NagaiSayonara: Top five books of 2017

3 Mins read

Without getting too political, it’s no surprise that the issues of racism and terror featured highly in crime fiction this year. On the other hand, the kind of noir that eschews the global to focus on the personal had another strong year, and this approach is likely to hang around for a little bit longer. In 2017 I also saw a lot of Australian crime fiction doing well both critically and commercially, which I hope to see continuing in the New Year.

5 – The Allingham Casebook by Margery Allingham

You can’t get more distant from current worries than early 20th century Golden Age crime novels, which might have something to do with their perennial popularity. Then again it could also be the quality of the stories. This collection certainly has quality writing in spades, with entries covering the whole of Margery Allingham’s long and prolific career. Fans of private detective Albert Campion will find a lot to appreciate in this collection, but it also features a myriad of other characters, some fleshed out, others just vehicles for the plot. Short story collections don’t always rate high, because of issues with consistency and lack of characterisation, but with established characters and rock-solid plots, this isn’t an issue here. Read the review.
Buy now on Amazon

4 – Black Teeth by Zane Lovitt

Black Teeth is the first Aussie book on my list this year, and it’s one that took me by surprise. To tell you the truth, no matter what you expect from Black Teeth you’ll probably be surprised, and I’ll wager it’ll be a pleasant surprise. Lovitt’s inventive use of slang, his what’s-old-is-new-again style and his parade of lovably unlovable characters are unlike anything else I’ve read for quite a while. On the surface it’s a book about a private investigator investigating a murder, but Jason Ginaff isn’t your average private investigator. He works freelance, digging deep into people’s pasts to find the secrets that might bring shame to their prospective employers. On the way he finds an ex-cop who just may be his father, and the son of a convicted murderer who is out for revenge, and may be the death of them both.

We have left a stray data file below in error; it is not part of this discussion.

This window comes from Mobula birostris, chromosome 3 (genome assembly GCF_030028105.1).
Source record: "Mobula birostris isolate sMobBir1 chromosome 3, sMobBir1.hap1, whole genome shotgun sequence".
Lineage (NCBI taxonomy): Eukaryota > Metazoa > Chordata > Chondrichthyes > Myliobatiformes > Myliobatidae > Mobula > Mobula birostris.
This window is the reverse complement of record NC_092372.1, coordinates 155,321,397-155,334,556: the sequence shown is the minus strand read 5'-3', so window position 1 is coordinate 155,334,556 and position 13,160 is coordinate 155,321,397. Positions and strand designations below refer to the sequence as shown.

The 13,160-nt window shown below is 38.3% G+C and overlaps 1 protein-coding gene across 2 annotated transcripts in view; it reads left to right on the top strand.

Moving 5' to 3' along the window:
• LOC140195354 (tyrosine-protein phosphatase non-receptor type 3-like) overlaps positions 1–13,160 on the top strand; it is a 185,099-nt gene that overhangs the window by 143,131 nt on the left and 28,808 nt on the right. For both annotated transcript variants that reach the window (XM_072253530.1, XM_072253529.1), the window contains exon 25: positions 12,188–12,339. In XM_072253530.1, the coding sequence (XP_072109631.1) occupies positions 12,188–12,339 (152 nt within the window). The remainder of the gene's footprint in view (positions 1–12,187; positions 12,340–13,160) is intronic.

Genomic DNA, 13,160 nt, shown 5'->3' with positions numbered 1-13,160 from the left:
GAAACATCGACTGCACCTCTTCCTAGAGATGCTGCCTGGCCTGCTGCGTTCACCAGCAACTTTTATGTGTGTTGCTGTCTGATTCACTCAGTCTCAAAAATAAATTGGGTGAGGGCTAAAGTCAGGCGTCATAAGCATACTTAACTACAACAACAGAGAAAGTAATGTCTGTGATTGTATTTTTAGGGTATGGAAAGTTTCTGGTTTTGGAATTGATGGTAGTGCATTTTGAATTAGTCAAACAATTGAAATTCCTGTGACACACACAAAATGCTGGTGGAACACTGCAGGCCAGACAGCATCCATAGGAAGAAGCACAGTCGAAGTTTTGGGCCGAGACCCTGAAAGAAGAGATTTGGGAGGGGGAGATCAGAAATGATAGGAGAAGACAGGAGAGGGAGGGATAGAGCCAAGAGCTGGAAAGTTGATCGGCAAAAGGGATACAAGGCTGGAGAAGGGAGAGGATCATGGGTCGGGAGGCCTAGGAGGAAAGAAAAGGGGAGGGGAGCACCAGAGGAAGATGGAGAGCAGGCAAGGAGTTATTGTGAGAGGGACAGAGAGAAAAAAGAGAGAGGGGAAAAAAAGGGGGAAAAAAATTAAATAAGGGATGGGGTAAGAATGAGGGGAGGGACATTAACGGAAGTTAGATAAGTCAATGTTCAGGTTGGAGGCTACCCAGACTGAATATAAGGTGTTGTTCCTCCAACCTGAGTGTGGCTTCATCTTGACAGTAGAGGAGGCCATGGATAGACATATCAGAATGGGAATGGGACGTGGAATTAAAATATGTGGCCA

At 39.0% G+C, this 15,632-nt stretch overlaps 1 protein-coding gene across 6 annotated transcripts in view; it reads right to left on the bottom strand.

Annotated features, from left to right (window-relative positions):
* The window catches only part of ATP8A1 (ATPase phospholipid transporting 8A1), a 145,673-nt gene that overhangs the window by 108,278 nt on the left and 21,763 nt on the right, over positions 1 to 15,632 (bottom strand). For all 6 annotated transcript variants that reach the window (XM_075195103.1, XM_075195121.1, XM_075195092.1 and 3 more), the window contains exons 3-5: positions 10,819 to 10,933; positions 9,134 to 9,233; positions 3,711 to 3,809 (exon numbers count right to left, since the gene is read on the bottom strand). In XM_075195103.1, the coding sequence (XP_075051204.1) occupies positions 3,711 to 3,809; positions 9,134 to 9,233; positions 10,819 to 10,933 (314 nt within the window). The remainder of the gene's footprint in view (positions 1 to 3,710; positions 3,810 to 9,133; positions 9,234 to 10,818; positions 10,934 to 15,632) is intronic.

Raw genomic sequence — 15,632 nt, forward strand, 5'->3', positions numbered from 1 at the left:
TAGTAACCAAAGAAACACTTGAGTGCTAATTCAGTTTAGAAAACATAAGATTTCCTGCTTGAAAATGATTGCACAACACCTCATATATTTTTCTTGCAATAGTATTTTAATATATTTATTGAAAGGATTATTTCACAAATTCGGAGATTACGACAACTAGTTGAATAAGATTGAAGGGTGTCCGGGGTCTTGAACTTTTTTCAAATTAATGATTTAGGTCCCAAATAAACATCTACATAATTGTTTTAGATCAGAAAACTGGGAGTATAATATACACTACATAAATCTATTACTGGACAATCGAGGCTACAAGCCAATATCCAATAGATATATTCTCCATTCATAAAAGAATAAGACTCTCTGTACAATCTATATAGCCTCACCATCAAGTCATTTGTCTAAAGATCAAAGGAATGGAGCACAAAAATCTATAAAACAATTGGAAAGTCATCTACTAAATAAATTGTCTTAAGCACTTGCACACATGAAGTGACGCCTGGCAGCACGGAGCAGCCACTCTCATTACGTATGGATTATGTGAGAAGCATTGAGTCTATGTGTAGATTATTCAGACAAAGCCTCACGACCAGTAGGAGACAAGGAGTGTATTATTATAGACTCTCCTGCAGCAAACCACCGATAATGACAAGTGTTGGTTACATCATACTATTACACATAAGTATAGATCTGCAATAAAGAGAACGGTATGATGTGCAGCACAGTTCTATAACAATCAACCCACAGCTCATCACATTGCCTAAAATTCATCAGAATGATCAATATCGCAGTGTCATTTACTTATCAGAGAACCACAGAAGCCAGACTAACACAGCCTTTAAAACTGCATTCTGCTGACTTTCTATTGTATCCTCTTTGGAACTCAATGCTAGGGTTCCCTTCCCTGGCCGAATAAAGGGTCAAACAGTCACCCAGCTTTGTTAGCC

Buy now on Amazon

3 – The Dry by Jane Harper

The Dry has been making waves all over the world, much more than I expected. My connection with The Dry had a lot to do with my experience growing up in rural Australia, a setting that author Jane Harper evokes in all its harsh beauty. Harper also evokes the returner’s feeling of not fitting in, as white collar federal cop Aaron Falk comes back for the funeral of his old friend Luke, accused of murdering his family before taking his own life. Aaron thought that by running to Melbourne he had escaped his past, but soon finds that the small town of Kiewarra doesn’t forget easily. Aaron knows that there’s something more to the deaths of his old friend than the simplistic explanation going around, but whenever he tries to find out, the townspeople let him know they won’t forget why he left. My full review is here.
Buy now on Amazon

2 – The Zealot’s Bones by DM Mark

Here’s another one way out in left field – Aector McAvoy creator David Mark tries his hand at historical crime fiction, painting a picture of Kingston upon Hull when it was devastated by the cholera epidemic of 1848-49. The sights, sounds and particularly smells of the city are evoked with sickening precision, and the characters that populate the place are each unforgettable in their own way. Meshach Stone is a soldier who has fallen for a prostitute in Hull, a prostitute who he leaves his heart to, but returns to find dead. He suspects her death was not from cholera, but something far more sinister, and he sets out to get his revenge on whoever is responsible. Full review here.
Buy now on Amazon

1 – Lightning Men by Thomas Mullen

Thomas Mullen’s previous novel Darktown made my list last year, so it was with anticipation that I opened my copy of Lightning Men the day it arrived. Like Darktown, I powered through Lightning Men, lapping it up even as the racial tension boiled over. Lightning Men goes a little deeper into the lives of officers Boggs and Smith, two members of Atlanta PD’s recently created negro squad, as the Civil Rights movement slowly starts to take hold, and Atlanta’s black population expands into traditionally white areas to be met with fierce opposition. In an era when there is great scrutiny on the way that police in the US deal with minorities, Lightning Men couldn’t be more timely.
Buy now on Amazon

Click here for my favourite crime fiction books of 2016.

See what other Crime Fiction Lover reviewers chose as their top five of 2017.

Leave a Reply

Your email address will not be published. Required fields are marked *

Related posts

The Blind Spots by Thomas Mullen

American author Thomas Mullen presents a worrying picture of America (and the world) in his latest novel, The Blind Spots (Blind Spots in the US). Moving away from Atlanta in the 1940s and 50s as seen in the Darktown trilogy, we step into the near…

Exiles by Jane Harper

It seems like 2023 is turning out to be the year of crime fiction farewells. First came the end, for the time being at least, of Elly Griffiths’ series featuring forensic archeologist Ruth Galloway; now, thousands of miles and continents away it is time to…

Try The Dry on Sky

Here at Crime Fiction Lover we love it when a book we’ve championed finds a wider audience via a film adaptation. Back in 2017, we placed The Dry – a debut novel by Jane Harper – on our Recommended list. Four years later, you can…
Crime Fiction Lover